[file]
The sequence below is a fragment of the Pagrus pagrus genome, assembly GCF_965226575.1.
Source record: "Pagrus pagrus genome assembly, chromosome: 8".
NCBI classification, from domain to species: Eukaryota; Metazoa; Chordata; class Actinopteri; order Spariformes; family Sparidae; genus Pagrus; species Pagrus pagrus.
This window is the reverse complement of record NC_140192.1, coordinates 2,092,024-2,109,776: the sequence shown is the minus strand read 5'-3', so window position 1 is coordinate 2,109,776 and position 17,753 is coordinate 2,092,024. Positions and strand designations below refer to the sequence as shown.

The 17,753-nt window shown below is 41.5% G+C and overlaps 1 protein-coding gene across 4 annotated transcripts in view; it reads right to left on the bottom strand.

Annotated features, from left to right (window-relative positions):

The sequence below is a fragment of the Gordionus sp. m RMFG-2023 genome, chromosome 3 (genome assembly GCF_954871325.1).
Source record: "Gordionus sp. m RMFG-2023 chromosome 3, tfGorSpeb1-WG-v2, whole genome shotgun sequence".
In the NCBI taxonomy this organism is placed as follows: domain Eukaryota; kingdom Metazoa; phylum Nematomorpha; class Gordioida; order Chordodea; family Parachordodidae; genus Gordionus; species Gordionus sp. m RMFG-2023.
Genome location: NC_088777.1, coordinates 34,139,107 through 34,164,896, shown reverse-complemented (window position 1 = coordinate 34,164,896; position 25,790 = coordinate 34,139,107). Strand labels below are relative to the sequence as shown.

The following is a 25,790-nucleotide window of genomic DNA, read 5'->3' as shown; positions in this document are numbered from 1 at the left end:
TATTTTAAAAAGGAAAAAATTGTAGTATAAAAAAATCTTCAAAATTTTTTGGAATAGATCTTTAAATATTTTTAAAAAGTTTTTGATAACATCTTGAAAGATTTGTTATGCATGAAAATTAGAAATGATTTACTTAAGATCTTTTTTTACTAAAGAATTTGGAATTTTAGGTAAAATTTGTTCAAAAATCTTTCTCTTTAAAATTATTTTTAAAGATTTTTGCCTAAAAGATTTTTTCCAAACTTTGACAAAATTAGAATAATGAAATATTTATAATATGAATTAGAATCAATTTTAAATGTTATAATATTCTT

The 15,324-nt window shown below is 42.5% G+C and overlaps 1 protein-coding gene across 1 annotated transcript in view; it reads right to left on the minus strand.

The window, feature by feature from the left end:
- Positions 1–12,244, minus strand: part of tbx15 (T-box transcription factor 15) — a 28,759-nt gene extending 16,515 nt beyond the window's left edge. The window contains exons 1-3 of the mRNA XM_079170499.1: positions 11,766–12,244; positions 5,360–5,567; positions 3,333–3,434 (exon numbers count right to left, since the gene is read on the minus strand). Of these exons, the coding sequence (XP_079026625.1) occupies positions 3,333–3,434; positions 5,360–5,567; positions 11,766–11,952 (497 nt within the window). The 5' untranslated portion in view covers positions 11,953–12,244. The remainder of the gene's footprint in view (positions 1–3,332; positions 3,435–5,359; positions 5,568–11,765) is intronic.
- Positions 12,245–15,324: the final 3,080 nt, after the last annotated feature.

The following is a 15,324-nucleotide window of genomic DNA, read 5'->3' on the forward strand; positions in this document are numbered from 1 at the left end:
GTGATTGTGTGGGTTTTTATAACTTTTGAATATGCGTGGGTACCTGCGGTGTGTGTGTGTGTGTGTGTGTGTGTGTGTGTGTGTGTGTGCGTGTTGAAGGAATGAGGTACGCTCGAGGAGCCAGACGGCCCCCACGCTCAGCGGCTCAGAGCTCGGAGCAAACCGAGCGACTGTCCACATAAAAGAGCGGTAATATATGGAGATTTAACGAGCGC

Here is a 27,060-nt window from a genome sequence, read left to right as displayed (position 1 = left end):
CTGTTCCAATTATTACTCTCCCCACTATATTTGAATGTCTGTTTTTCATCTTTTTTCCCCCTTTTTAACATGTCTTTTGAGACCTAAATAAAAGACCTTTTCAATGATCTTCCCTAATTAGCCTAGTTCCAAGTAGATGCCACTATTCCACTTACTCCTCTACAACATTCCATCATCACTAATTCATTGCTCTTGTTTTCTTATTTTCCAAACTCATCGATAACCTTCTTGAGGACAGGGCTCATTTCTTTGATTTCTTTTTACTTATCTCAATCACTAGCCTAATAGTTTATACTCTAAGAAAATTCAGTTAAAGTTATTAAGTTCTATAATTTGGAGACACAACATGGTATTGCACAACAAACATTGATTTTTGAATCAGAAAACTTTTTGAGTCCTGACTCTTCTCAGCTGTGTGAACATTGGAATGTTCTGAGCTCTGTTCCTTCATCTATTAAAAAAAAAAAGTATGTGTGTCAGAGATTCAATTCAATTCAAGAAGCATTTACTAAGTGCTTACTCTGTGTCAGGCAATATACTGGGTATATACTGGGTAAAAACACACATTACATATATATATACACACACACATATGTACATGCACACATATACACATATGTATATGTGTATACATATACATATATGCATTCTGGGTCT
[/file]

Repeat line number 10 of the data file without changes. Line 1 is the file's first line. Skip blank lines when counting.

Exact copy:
Genome location: NC_088777.1, coordinates 34,139,107 through 34,164,896, shown reverse-complemented (window position 1 = coordinate 34,164,896; position 25,790 = coordinate 34,139,107). Strand labels below are relative to the sequence as shown.